Brushing Keeps Your Dog Healthy and Happy...Here are a few tips:
With an endless To Do List, brushing your dog may not seem like a priority. But remember all dogs beneﬁt from and usually enjoy regular brushing. There are many reasons to brush. Here are just a few:
Brushing removes loose hairs and dead skin cells.
Brushing removes dirt, debris and external parasites.
Brushing distributes natural skin oils.
Brushing decreases hair that is swallowed.
All cats and many dogs self-groom. The more you
brush out, the less they will swallow.
Before brushing, take a good look at your dog and their coat. Take a damp towel and wipe off any dirt, mud or debris. Do you see any changes? Feel for any burrs and stubborn material particularly around the ears and around the legs. Don’t forget the paws. Take note of any sores or irritated areas. If you don’t see improvement, check with your vet. By being aware of any trouble spots, you can be sensitive to those areas while brushing. Remember to remove the dog’s collar.
How often? The Magic Question
Your dog’s breed has the biggest impact on brushing requirements. Whether looking at your dog’s shedding cycle or length and type of hair, dogs vary in what they need. For example, long or curly coats need daily brushing to keep hair free from tangles and mats while short hair may not require daily attention. However, brushing any coat that sheds cuts the amount of loose hair and dander ﬂying around your home signiﬁcantly.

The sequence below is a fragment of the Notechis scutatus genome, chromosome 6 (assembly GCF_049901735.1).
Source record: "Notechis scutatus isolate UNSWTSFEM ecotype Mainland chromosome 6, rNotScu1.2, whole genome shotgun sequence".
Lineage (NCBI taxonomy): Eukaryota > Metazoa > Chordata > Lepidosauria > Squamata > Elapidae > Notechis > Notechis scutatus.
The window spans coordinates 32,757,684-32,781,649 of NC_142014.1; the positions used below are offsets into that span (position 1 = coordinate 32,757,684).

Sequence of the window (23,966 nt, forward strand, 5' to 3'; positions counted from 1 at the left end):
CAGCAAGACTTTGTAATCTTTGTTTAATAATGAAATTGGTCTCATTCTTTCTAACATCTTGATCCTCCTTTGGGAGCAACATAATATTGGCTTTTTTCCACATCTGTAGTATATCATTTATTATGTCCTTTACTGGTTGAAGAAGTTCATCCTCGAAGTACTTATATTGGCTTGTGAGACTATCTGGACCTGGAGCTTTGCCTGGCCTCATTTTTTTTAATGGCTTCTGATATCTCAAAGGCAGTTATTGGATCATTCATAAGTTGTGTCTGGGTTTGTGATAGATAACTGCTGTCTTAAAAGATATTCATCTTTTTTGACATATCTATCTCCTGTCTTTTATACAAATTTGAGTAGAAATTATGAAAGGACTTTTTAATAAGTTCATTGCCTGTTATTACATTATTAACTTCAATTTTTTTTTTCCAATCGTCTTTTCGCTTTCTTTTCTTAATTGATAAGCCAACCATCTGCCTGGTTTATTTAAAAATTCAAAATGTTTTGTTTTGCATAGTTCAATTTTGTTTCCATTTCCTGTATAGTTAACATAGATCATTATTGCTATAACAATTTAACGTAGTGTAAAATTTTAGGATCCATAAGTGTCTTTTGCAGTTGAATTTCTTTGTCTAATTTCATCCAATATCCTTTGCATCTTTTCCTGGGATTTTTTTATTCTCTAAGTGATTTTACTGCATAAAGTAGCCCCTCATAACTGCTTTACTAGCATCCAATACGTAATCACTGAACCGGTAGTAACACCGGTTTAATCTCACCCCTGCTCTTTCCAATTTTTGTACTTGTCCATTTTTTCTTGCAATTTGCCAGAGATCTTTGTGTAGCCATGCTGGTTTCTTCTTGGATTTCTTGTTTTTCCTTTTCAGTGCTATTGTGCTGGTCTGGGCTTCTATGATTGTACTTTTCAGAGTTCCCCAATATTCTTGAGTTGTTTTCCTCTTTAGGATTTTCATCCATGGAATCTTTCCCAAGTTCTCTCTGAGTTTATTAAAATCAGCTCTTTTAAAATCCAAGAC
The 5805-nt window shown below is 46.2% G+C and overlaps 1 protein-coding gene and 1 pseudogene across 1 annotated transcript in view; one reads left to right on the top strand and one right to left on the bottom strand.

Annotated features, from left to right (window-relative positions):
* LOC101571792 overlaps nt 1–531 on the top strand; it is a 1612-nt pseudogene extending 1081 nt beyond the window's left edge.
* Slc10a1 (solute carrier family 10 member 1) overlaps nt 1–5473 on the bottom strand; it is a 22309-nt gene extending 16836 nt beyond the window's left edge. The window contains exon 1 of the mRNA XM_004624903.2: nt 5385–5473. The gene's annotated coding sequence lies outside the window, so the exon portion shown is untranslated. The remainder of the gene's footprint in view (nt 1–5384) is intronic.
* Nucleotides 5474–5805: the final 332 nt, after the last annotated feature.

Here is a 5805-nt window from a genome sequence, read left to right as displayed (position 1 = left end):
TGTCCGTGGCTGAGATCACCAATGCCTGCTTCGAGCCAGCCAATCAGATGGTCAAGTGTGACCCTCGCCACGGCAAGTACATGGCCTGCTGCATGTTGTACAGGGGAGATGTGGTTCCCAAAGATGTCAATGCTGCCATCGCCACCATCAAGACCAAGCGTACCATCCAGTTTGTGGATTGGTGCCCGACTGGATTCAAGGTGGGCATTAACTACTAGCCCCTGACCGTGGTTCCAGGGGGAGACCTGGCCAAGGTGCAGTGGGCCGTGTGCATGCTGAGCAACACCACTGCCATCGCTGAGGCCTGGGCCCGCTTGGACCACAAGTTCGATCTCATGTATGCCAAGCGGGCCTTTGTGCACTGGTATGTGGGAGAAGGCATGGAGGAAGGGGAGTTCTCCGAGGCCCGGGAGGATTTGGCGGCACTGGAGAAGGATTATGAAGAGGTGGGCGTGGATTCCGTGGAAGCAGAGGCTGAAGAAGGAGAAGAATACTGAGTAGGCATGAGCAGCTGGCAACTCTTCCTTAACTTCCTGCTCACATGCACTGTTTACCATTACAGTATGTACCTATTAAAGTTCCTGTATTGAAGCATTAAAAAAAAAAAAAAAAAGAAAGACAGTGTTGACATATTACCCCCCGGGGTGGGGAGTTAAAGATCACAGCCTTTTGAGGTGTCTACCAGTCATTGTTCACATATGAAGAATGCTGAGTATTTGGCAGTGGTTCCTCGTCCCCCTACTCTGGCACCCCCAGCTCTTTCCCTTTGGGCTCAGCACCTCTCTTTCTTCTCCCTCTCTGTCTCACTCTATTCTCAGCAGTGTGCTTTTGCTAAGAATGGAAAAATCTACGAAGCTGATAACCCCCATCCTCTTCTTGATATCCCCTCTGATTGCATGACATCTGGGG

Brush like a Pro
Have your dog sit and if needed, offer a treat. Acquaint them with the brush by showing and letting them smell. Start with the head and work to the tail. Always brush down and out away from the dog’s skin. Brush in the direction the coat grows. Stop and gently untangle any mats or snags. Never pull hair/fur.
Post Play or Walk
A dog that hasn’t had play time or given a proper walk, may not want to be groomed. After expelling energy and having some fresh air is a wonderful time for your dog to relax and be pampered. It’s also very productive to brush out anything that was picked up outdoors.
Rest & Relax Time
Combing and brushing is a happy bonding time for many dogs and their parents.
Dogs can sense your intent. Brushing should be done when everyone is relaxed. Some dogs even roll over and are belly up after a few minutes of brushing. This is a sign of happiness, trust and submission.
Make it a habit
Plan on brushing as part of your regular care routine. While dogs can get bored, they appreciate knowing what’s next and thrive on routine. By being brushed regularly, for example, after an evening walk, they can come to expect the grooming time. For your dog, it’s not only keeping their coat and skin in ﬁne shape, but gives them a massage that helps promote blood circulation.
A word to rescue dog owners
Dogs that feel anxious or avoid being brushed may have had a bad or traumatic experience. Be patient. Talk to a vet and reintroduce them gently and lovingly back to grooming. It’s easy to be less inclined to brush because they don’t like it, but don’t give up. It’s for their own good and they will enjoy a better life and health as a result.